The 6 People You’ll Meet at the Derby

The Kentucky Derby is the most exciting two minutes in sports, and being such a headline event, you’ll run into several types of fan at the race itself…

Flickr/Richard Hurt/CC

The Kentucky Derby has become so much more than a horse race in recent years — it’s a cultural event that spans an entire eight-hour period, which is impressive since it’s really only a two-minute event. Here are six types of people you might meet at Churchill Downs.

1. The hoity-toity housewife with the big hat

This lady couldn’t tell you one thing about horses, and she refers to the jockeys as “little men,” but she can tell you if that mint julep isn’t made exactly to perfection. You’ll find her with her gaggle of like-minded big-hat-wearing women. They’re hard to tell apart and they all look alike, since they all use the same plastic surgeon and they’re wearing the same trendy pastel. She’s pushing 50, but her Facebook profile says she’s 39.

This day is the day she waits for all year long: a reason to get dressed up and drink. She still doesn’t know why there are horses all around her (she still thinks she’s at a charity golf match.) If she asks you which way Tiger went, just point in any direction you’d like.

2. The rail bird

You’ll be able to spot this guy, because he’ll be sporting an untucked button-down short-sleeved shirt with the form rolled and stuffed in his armpit. He will also be sporting a 5 o’clock shadow from 2 days prior.

He’ll have one hand on a beer, the other hand will be pulling his hair out. If you listen close enough, you’ll hear him mumble “if only I had picked the five, if only I had picked the five horse. What was I thinking, I almost had it!”

3. The equestrian

This girl owns horses and makes sure everyone in a 30 foot radius know it, too. She will make comments like “look at that horse’s pasterns, you better put your money on him!”

She’ll be in her breeches with her hair in a messy bun. She’ll make bets solely based on what color the horse is and how how the jockey’s outfit matches with said horse. She’ll roll her eyes in disgust at the pony horse rider: “look at them posting like a sack of potatoes on the wrong diagonal!”

4. The lost infield party bro

This guy’s eyes are bloodshot and he smells like a bar floor and we’re only on race two on the undercard. He’s somehow wandered across into the grandstand from the infield party where he’s been “raging” since the gates opened this morning. He and his bro buddies made an effort to dress fancy but he’s already lost his jacket and his fedora. He keeps chanting the name of his Derby favorite to anyone who will listen, and this year it’s Free Drop Billy or My Boy Jack because one of his bros is named Billy or Jack.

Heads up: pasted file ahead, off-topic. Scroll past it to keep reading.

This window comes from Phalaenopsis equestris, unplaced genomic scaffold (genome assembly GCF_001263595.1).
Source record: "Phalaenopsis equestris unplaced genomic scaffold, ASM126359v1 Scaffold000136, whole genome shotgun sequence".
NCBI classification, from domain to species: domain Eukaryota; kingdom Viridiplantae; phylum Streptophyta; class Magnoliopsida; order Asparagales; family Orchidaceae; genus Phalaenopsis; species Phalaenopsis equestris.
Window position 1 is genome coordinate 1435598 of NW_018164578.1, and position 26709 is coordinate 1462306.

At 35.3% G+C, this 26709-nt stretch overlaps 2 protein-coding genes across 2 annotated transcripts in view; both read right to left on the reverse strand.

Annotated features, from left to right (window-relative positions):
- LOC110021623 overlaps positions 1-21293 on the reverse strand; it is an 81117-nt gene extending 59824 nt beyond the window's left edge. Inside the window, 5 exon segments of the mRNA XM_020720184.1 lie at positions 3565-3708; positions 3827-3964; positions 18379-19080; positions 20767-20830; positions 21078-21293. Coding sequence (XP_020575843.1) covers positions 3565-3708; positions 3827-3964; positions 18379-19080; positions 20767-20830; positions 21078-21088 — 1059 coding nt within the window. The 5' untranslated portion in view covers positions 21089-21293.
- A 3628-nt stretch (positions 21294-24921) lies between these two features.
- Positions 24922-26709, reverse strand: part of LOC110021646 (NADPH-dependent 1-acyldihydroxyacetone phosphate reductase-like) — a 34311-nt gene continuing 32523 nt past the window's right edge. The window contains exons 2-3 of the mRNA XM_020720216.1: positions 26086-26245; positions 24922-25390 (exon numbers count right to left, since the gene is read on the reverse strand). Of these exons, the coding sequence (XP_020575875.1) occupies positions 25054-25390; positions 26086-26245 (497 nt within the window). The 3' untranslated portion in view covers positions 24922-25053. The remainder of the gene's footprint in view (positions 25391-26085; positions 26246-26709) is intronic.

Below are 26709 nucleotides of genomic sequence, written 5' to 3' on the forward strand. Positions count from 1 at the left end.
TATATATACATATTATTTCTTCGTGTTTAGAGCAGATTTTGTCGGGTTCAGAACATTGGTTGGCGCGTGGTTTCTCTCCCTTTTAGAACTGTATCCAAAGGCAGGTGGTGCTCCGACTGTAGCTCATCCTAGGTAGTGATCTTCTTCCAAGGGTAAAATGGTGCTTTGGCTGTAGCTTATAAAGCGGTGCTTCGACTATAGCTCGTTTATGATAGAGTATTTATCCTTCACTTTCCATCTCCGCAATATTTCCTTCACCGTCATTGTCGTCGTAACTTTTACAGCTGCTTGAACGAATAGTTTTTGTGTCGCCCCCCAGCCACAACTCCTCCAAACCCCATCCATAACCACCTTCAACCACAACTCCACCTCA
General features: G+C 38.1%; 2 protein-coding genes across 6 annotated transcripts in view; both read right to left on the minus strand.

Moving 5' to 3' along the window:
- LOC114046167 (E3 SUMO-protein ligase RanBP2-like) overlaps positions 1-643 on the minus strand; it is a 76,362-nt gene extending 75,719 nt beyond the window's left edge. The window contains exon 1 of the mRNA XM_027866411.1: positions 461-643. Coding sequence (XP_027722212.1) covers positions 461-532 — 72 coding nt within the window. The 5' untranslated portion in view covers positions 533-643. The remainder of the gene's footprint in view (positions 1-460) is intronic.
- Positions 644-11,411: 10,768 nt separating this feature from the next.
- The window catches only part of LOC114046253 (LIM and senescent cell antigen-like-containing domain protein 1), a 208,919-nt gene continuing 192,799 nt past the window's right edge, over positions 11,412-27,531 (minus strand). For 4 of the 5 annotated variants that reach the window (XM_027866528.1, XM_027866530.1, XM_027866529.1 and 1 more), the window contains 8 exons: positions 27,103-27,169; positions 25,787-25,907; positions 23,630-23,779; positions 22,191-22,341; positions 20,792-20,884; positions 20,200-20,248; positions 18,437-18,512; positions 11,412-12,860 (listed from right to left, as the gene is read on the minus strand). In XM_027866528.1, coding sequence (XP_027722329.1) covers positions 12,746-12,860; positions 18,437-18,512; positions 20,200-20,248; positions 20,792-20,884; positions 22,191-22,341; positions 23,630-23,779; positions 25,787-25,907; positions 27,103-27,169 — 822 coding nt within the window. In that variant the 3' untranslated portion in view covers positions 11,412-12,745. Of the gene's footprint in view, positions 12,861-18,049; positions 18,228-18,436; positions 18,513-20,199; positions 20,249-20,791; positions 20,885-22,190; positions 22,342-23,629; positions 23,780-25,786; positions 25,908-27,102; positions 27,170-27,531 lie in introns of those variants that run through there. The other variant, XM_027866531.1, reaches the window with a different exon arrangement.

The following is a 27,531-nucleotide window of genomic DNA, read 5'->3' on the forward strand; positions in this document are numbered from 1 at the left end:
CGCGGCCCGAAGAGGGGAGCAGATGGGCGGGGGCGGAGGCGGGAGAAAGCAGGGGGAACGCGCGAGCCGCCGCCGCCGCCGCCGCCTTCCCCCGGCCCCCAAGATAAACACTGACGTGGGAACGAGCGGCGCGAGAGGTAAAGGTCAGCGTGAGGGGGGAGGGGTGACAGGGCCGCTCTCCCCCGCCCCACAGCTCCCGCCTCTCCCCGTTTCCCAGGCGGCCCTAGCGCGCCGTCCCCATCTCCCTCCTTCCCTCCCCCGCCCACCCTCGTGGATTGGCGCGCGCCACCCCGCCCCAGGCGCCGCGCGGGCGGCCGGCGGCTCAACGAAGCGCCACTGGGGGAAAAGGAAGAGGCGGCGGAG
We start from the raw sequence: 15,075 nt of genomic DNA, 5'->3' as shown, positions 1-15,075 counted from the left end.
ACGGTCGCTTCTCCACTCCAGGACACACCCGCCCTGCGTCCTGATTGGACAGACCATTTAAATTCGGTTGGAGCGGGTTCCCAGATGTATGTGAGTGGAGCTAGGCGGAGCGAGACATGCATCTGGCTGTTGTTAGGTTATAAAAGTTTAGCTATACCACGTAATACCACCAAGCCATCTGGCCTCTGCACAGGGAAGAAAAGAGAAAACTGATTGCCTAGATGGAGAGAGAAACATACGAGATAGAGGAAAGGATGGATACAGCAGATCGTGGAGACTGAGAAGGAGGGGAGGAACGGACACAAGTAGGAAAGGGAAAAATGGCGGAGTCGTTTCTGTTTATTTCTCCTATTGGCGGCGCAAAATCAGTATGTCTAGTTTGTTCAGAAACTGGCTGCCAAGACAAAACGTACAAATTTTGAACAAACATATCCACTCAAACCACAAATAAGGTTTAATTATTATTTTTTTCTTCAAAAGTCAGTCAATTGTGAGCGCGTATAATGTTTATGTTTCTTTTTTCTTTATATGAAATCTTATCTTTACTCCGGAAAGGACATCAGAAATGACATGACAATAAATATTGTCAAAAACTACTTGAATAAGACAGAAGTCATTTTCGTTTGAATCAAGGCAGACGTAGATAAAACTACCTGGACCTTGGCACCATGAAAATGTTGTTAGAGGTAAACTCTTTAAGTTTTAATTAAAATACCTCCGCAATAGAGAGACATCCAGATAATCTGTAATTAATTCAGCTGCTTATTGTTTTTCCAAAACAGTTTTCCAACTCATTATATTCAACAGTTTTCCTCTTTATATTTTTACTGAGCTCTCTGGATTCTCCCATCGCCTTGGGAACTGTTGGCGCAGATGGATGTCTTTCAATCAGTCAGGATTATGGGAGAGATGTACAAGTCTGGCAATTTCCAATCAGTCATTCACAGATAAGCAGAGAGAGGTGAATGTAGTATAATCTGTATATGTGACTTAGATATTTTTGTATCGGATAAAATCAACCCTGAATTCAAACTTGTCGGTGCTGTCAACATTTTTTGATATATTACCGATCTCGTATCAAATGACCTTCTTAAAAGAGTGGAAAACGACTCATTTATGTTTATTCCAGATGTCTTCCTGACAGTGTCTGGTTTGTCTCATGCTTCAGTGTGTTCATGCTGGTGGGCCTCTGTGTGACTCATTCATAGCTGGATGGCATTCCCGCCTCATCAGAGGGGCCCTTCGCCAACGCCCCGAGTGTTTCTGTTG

5. The horsemen

You probably won’t see the trainers up close on Derby day, but they’ll be all over the big screens. The more they smack talk the other trainers and horses, the more nervous they are: it’s the newer trainers who run their mouths more to distract from their jitters. The seasoned trainers just smile and flip their shiny gray locks and know the only way to have a chance at winning is to have a third of the field being trained under you.

The same reasons will always be used as an excuse if they don’t win: “this horse had an abscess as a yearling; he doesn’t do well on muddy track conditions; he got pinned against the rail; he doesn’t like the track; the jockey did this or that; he would have won if…”

6. The jockeys

These petite guys and girls are like the Energizer bunny: they just keep going and going and going. They’re always smiles from ear to ear and are in such good shape they make the rest of the inebriated track population jealous. Every horse person has secretly wishes they were light and small enough to be a jockey at least once in their lives. Most of us trying to lope a horse in an arena feel like they look like a chicken trying to ride a hippo, and these jockeys make it look so effortless to cling to the back of a dragon snorting all over the track.

Keep it locked on Horse Nation for plenty of Kentucky Derby coverage — both serious and random! Go riding.

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